‘We Made It For The Fans, Not The Critics’ Is A False Construct

It’s time to put Hollywood’s favorite response to criticism out to pasture.

The actor Finn Jones has been having a rough time of it online of late, giving forth to a wave of pieces (a sampling of which can be found here) taking him to task for a) the assertion that the makers of the Netflix show Iron Fist made the show “for the fans” instead of “critics,” and b) some unseemly whining about accusations that he, a privileged white person, benefits from white privilege. Since there are far better people than me to read on the subject of white male privilege – being, myself, part of the problem here rather than the solution – I’ll stay in the Film School Rejects lane and talk about this business of false dichotomies between fans and critics, because while not as big a problem as racism, sexism, or classism, it still needs addressing.

To begin, there is no actual opposition between a “critic” and a “fan.” No one emerges from the womb with press credentials sighing about meretriciousness. (If that’s what the crying is all about, they need to be more articulate.) Everyone who loves movies starts on that path by watching a movie and loving it. People who become professional critics obviously spend a lot of time thinking about why they love movies, but they’re not the only people who do. Even people who fancy themselves wholly inclusive, fans to the bone, who live by the principle that you should only love movies and never nitpick the smallest detail – this is verging on straw man territory, I’m aware, but bear with me – have some movies they like and some they don’t, or under duress can and will admit that movie A is better made, more meaningful (in whatever way), or more essential (again, define that as you like) than movie B. Standards vary. We each have our own. But we all have them.

To bring things back to The Agony of the Iron Fist, and to engage in the rare broad generalization that happens to be true, the only time people trot out the “we didn’t make this for the critics, man, this one’s for the real fans” bullshit is when they make something that sucks. Critics are not goblins with notepads slithering around leeching the joy out of life. They were, and often still are, fans. And unanimous critical praise or disdain is not the result of a committee meeting, it’s the result of individual people sitting alone in the dark making up their own minds. Sure, they talk about the movie afterward, but it’s not to form a party line intended to execute an agenda, it’s to clarify their own thoughts. The misplaced over-reliance on Rotten Tomatoes scores to determine critical unity is another factor leading to a misunderstanding of critical unanimity. Not all the positive reviews for a movie are the same. My three-star review of Split, for example, is not necessarily the same as yours; I thought the concluding act was horseshit but I enjoyed it anyway and thought McAvoy and Taylor-Joy were terrific, whereas perhaps (hypothetical) you thought it took its sweet time to build to a wholly satisfying conclusion and thought McAvoy was too over the top but that Taylor-Joy anchored the film. The star rating is the same, the reasoning is quite different.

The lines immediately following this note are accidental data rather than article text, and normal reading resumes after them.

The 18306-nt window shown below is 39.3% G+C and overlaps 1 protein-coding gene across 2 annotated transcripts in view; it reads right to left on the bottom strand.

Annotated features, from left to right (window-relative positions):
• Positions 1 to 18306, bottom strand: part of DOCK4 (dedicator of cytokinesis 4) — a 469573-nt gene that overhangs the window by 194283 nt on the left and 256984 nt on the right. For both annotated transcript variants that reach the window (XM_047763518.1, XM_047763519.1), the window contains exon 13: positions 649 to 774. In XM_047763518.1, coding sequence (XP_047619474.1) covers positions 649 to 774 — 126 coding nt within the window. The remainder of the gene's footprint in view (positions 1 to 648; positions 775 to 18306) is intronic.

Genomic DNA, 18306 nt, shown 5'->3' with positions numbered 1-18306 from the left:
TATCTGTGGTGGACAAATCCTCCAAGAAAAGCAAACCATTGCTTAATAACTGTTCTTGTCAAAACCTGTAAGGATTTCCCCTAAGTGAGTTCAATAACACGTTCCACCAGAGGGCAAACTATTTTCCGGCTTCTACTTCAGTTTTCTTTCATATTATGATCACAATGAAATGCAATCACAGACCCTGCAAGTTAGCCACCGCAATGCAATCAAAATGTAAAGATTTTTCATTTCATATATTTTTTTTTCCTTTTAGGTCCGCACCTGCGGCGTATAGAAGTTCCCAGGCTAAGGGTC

But the really offensive thing about the “this one’s for the fans” formulation is that, given that the thing is critically derided and therefore probably actually is bad, it’s a shitty way to think about your (different hypothetical you than before; stay nimble) fans. The “fans” in this scenario are a bunch of idiots who lap up whatever they’re given: “Oh, yeah, all we have to do is slap a brand name on some piece of shit and they’ll come waddling into the sun in full cosplay, sobbing with gratitude at our beneficence.” No, they’re human beings. Kind and generous of heart, bursting with sincere love, trusting. Shitting on them by assuming they’ll watch whatever cynical glop is put in front of them would be an insult on neutral terms, more so against someone who only wants to experience joy.

So, what’s the point? The point is this: some actors don’t extemporize well, artists as a whole need to be less defensive about criticism, critics need to operate in good faith, fans should be treated like adults, and there should be peace on Earth but there’s not. We all need to be our best selves, be open to learning new things, never assume we know everything, impart what we do know in terms we would not be insulted to hear from someone else, and not give in to frustration. Locally, as far as the subject under discussion, think of criticism and fandom not as opposing entities, but as understanding and love. These are universals, and vital.